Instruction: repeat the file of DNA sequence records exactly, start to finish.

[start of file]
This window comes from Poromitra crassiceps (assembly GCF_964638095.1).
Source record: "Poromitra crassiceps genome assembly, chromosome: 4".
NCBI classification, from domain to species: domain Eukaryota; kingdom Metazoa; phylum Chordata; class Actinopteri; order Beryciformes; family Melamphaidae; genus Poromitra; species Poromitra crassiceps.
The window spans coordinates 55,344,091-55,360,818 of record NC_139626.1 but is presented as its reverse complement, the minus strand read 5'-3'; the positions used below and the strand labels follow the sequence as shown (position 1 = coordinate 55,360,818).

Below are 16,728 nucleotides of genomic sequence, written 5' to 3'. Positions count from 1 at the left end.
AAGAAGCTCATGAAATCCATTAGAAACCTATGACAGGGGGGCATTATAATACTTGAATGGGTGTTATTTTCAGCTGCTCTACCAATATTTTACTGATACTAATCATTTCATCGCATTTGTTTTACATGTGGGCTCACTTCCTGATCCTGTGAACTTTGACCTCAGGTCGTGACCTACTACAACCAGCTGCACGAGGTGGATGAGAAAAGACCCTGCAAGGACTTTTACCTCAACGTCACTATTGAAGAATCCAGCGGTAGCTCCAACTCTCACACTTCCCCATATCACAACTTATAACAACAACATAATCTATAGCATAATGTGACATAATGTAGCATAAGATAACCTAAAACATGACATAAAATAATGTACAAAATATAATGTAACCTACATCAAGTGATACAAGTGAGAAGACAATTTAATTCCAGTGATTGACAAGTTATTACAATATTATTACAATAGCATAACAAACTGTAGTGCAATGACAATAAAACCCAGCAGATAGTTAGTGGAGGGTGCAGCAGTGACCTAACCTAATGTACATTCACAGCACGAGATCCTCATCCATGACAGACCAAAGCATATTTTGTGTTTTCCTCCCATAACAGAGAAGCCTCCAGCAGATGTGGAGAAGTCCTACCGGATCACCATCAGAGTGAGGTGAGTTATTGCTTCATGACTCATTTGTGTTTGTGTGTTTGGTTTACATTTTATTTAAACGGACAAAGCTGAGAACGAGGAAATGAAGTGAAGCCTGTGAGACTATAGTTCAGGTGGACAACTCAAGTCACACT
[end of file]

This window comes from Poromitra crassiceps (assembly GCF_964638095.1).
Source record: "Poromitra crassiceps genome assembly, chromosome: 4".
NCBI classification, from domain to species: domain Eukaryota; kingdom Metazoa; phylum Chordata; class Actinopteri; order Beryciformes; family Melamphaidae; genus Poromitra; species Poromitra crassiceps.
The window spans coordinates 55,344,091-55,360,818 of record NC_139626.1 but is presented as its reverse complement, the minus strand read 5'-3'; the positions used below and the strand labels follow the sequence as shown (position 1 = coordinate 55,360,818).

Below are 16,728 nucleotides of genomic sequence, written 5' to 3'. Positions count from 1 at the left end.
AAGAAGCTCATGAAATCCATTAGAAACCTATGACAGGGGGGCATTATAATACTTGAATGGGTGTTATTTTCAGCTGCTCTACCAATATTTTACTGATACTAATCATTTCATCGCATTTGTTTTACATGTGGGCTCACTTCCTGATCCTGTGAACTTTGACCTCAGGTCGTGACCTACTACAACCAGCTGCACGAGGTGGATGAGAAAAGACCCTGCAAGGACTTTTACCTCAACGTCACTATTGAAGAATCCAGCGGTAGCTCCAACTCTCACACTTCCCCATATCACAACTTATAACAACAACATAATCTATAGCATAATGTGACATAATGTAGCATAAGATAACCTAAAACATGACATAAAATAATGTACAAAATATAATGTAACCTACATCAAGTGATACAAGTGAGAAGACAATTTAATTCCAGTGATTGACAAGTTATTACAATATTATTACAATAGCATAACAAACTGTAGTGCAATGACAATAAAACCCAGCAGATAGTTAGTGGAGGGTGCAGCAGTGACCTAACCTAATGTACATTCACAGCACGAGATCCTCATCCATGACAGACCAAAGCATATTTTGTGTTTTCCTCCCATAACAGAGAAGCCTCCAGCAGATGTGGAGAAGTCCTACCGGATCACCATCAGAGTGAGGTGAGTTATTGCTTCATGACTCATTTGTGTTTGTGTGTTTGGTTTACATTTTATTTAAACGGACAAAGCTGAGAACGAGGAAATGAAGTGAAGCCTGTGAGACTATAGTTCAGGTGGACAACTCAAGTCACACT